I am more than just a bro

Don't read a book by it's cover

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At the beginning of December, I came up with this idea to do a thing where instead of just saying what it’s like to be “something” at New Trier, we could run articles about how people are often more than what they choose to show.

I would start the series off by talking about myself and who I am, and how I am more than just a bro.

Since then though, I’ve changed a lot. And by a lot, I mean a lot. Like a lot a lot.

I mean, I’m still a bro, but through time and through experiences, I have changed, at times becoming more than just that.
But, let’s just start with the basics.

I’ve always been kind of shy, except for when I’m totally not. I have a stutter, which doesn’t contribute to the shy part as much as it used to (in other words, I stopped stressin’). Essentially, I’m an extroverted introvert—actually, I take it back—I’m an introverted extrovert, which means that I am the most chill kind of person.

I’m six-foot-two even though both my parents are like five-foot-seven—sometimes I forget how intimidating I can be to some people. It still feels super weird being that “scary senior” because I don’t feel that way at all.

People might know me from things they’ve heard from others or from the blue and brown Patagonia I wear to school *every* day, and these things are not not me. But there is obviously more to me than what I choose to show.

When I started writing these opinions for the newspaper, I wondered whether people would be surprised at the things I wrote about, and I wondered about whether or not I would want them to be surprised. Without these articles, some people would never have known how deep or sensitive I truly am. Only the people close to me would’ve seen that side.

So, I know that for most of us there is more than what we choose to show, which makes sense. Like books, we all have covers that we decorate, through our social media, outfits, extracurriculars, etc., that attempt to give others a sneak peek into who we really are.

But, also like books, our covers often don’t spoil our entire story. These covers, although at times bland, do give others the best look possible into our lives.

In high school we each have labels that others put on us or that we put on ourselves. Because it can be scary to be “nothing,” each of us claim to be “something,” which is natural.

These labels aren’t the opposite of who we are, but a lot of the time they only tell part of our story.

The movie “Mean Girls” highlights the “cliquiness” and stereotypes of high school groups, but it does more than that too. By the end, we find out that the Asian nerds are more than just Asian nerds, and that the plastics are more than just, well, plastic.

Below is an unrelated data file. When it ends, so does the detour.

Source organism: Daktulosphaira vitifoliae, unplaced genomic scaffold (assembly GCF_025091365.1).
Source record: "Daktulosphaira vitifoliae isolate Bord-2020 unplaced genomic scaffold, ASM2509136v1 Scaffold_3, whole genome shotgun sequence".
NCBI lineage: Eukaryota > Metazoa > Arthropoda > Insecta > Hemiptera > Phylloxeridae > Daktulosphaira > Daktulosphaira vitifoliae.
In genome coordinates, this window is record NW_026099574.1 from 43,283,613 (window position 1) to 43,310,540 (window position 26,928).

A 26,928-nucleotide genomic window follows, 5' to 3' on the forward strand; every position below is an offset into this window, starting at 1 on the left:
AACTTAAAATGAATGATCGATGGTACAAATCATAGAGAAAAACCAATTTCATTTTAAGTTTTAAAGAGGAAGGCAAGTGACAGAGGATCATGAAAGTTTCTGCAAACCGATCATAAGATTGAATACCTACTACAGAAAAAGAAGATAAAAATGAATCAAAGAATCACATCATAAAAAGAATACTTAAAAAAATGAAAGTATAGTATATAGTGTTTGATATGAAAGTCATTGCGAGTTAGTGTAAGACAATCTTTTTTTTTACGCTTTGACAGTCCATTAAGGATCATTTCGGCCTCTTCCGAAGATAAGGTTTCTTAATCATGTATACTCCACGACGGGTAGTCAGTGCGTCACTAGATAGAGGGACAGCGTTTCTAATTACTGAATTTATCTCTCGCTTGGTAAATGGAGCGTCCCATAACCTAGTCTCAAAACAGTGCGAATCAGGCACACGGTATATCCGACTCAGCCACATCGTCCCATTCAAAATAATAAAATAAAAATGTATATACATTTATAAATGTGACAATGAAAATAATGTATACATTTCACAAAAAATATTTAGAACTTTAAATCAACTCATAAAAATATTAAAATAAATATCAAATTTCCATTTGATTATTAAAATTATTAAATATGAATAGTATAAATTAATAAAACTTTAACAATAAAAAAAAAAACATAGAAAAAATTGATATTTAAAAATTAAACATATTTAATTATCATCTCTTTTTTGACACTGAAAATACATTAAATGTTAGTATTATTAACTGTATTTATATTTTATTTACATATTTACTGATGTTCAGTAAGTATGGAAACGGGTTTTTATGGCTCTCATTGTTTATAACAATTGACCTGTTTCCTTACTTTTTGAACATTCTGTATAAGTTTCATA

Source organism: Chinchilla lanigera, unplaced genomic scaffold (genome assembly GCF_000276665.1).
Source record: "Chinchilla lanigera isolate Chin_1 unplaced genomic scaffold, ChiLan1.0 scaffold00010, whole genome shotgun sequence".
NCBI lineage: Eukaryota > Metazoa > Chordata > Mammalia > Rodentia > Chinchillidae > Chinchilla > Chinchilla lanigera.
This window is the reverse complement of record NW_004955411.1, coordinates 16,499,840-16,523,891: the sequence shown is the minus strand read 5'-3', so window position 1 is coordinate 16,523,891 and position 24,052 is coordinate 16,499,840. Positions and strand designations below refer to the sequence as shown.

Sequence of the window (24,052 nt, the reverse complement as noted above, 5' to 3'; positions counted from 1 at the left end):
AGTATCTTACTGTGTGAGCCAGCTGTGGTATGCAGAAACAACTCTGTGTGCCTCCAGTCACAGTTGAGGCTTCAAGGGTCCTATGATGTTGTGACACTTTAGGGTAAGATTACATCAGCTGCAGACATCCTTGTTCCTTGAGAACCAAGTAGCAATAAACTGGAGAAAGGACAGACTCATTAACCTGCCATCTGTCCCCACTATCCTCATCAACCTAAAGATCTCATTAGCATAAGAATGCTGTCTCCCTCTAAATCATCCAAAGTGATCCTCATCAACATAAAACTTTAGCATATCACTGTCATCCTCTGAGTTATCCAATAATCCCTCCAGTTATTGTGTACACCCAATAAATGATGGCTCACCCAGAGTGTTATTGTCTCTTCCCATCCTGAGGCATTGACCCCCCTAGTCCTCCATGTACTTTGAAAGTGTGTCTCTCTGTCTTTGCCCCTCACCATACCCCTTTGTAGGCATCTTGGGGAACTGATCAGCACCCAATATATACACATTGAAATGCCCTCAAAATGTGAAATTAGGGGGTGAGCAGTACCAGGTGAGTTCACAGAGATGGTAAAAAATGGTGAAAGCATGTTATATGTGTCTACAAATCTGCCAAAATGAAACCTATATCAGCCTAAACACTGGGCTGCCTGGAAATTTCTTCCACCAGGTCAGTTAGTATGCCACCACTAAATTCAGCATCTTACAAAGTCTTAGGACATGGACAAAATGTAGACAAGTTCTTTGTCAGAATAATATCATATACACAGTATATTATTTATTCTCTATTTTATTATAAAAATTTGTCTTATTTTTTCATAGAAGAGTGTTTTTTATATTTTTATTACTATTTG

I would’ve told you not to judge me by my cover, but then again, what else would you have had to judge me on? Book covers can be made to look however they would like, and through this, they get a certain amount of people to open them up.

So, we should just vow not to act like we’ve read a book just by reading it’s cover, even if we still judge it.

Why I brought up how much I have changed in just the past couple months is because we need to start taking people a little less seriously.

Just this year, I’ve started to hang out with people who at the beginning of the year I had labeled as something “less” than what they actually were.

It’s not that these labels were wrong or could be disputed, it’s that I took them at face value, and assumed that these labels were all that these people were. But, even if these people had been who I thought they were, they may have changed over time, just like me. I have a good feeling that I surprised some of those friends—I’m probably “more” than whoever they thought I was, too.

The cover of a book never tells the whole story, nor should it; but, when we stop taking people so seriously, we will discover that everyone, including each of us, is more than just “something”.

And so next week, and the week after that, we will run this whole thing back. Stories will be told of people who are more than just mathletes or theatre kids or jocks, and through this we will learn that most people are just like us.

But, this knowledge shouldn’t just come from the article you might choose to read each week—there are thousands of kids at this school who could end up being some of the most influential people in your life, but you just haven’t given them the chance. If you never try to know others, then no one will ever try to know you.

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